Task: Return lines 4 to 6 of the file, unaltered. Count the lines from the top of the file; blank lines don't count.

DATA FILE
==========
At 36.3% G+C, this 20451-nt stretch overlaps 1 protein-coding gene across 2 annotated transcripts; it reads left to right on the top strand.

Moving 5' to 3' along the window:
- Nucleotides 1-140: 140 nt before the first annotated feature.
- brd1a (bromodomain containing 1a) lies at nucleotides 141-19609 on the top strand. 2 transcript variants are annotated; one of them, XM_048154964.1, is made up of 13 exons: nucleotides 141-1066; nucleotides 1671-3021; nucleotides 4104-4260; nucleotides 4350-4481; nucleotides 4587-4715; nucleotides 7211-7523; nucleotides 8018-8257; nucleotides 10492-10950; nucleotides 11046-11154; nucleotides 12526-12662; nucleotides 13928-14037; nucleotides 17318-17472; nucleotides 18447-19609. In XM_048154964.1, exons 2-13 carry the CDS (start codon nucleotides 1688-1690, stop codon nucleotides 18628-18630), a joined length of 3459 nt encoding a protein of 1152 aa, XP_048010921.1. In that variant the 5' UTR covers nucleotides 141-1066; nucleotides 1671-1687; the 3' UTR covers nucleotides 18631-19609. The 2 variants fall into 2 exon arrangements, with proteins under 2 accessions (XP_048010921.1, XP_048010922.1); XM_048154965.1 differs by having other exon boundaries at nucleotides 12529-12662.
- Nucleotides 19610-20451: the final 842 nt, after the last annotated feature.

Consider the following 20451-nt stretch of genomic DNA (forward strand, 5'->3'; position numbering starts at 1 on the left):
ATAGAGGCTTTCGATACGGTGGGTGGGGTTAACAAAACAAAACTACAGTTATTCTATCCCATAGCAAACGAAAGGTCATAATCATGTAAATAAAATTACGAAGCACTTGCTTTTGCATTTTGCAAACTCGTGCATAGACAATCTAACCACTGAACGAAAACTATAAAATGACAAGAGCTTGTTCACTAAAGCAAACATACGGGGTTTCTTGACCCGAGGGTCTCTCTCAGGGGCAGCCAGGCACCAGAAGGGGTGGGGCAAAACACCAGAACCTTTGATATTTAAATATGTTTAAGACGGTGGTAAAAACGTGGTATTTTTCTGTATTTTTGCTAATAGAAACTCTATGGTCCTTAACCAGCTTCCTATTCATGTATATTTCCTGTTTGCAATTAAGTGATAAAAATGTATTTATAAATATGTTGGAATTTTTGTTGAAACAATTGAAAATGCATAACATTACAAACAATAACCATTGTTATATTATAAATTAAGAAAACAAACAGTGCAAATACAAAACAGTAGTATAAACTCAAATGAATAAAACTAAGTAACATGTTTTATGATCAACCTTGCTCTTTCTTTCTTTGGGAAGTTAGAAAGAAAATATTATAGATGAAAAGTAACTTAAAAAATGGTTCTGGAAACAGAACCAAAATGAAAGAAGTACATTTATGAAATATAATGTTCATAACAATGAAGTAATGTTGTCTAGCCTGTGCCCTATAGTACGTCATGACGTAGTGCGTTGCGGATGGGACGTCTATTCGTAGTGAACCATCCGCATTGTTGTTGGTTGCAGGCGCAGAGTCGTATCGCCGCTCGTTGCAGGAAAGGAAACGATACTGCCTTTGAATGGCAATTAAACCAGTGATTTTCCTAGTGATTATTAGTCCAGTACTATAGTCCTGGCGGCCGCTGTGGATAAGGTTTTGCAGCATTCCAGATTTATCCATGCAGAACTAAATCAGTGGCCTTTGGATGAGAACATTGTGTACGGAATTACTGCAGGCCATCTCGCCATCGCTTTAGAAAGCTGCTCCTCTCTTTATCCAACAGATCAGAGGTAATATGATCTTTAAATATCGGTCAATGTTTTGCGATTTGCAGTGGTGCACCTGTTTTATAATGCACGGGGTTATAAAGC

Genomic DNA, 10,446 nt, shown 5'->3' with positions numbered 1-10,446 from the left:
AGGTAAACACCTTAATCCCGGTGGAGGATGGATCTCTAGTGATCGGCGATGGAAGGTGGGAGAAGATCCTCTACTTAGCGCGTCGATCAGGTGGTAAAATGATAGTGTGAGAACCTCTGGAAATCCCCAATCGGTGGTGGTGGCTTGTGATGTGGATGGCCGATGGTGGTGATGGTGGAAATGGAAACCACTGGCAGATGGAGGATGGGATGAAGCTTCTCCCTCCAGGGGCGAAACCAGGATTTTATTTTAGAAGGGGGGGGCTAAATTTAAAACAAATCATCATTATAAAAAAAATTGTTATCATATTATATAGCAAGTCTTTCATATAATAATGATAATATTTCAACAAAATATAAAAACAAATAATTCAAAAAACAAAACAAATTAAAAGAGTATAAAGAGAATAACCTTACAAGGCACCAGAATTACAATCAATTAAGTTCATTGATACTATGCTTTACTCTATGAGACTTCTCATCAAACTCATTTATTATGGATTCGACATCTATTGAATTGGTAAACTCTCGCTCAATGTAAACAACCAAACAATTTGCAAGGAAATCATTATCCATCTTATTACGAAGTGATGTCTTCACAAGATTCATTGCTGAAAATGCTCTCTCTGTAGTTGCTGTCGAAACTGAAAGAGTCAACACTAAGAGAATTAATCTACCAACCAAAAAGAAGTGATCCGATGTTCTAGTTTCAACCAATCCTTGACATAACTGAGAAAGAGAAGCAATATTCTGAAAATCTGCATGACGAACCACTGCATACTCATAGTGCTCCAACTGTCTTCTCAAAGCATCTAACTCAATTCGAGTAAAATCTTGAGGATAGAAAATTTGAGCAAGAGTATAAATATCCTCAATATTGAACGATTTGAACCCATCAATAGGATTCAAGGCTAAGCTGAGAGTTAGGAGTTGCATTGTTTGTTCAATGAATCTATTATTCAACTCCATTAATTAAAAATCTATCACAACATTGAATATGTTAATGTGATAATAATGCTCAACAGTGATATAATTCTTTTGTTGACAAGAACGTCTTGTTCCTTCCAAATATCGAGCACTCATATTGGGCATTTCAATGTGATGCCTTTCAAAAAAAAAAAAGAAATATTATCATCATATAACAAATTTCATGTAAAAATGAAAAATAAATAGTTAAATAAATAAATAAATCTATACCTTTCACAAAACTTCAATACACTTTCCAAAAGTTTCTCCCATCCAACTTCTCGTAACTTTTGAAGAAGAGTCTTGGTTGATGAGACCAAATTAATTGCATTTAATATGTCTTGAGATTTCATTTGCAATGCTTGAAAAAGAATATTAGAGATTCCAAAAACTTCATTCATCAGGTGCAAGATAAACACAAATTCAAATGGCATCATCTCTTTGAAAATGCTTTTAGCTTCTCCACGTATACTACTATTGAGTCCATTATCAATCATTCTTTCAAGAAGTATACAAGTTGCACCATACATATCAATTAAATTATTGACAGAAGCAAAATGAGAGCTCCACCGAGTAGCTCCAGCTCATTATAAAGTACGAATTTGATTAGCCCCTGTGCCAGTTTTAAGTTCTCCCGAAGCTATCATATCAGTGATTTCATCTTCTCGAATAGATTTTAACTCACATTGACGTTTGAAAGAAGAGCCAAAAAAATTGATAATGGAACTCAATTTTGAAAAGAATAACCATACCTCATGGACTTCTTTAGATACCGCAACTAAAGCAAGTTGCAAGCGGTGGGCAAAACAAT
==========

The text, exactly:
- brd1a (bromodomain containing 1a) lies at nucleotides 141-19609 on the top strand. 2 transcript variants are annotated; one of them, XM_048154964.1, is made up of 13 exons: nucleotides 141-1066; nucleotides 1671-3021; nucleotides 4104-4260; nucleotides 4350-4481; nucleotides 4587-4715; nucleotides 7211-7523; nucleotides 8018-8257; nucleotides 10492-10950; nucleotides 11046-11154; nucleotides 12526-12662; nucleotides 13928-14037; nucleotides 17318-17472; nucleotides 18447-19609. In XM_048154964.1, exons 2-13 carry the CDS (start codon nucleotides 1688-1690, stop codon nucleotides 18628-18630), a joined length of 3459 nt encoding a protein of 1152 aa, XP_048010921.1. In that variant the 5' UTR covers nucleotides 141-1066; nucleotides 1671-1687; the 3' UTR covers nucleotides 18631-19609. The 2 variants fall into 2 exon arrangements, with proteins under 2 accessions (XP_048010921.1, XP_048010922.1); XM_048154965.1 differs by having other exon boundaries at nucleotides 12529-12662.
- Nucleotides 19610-20451: the final 842 nt, after the last annotated feature.

Consider the following 20451-nt stretch of genomic DNA (forward strand, 5'->3'; position numbering starts at 1 on the left):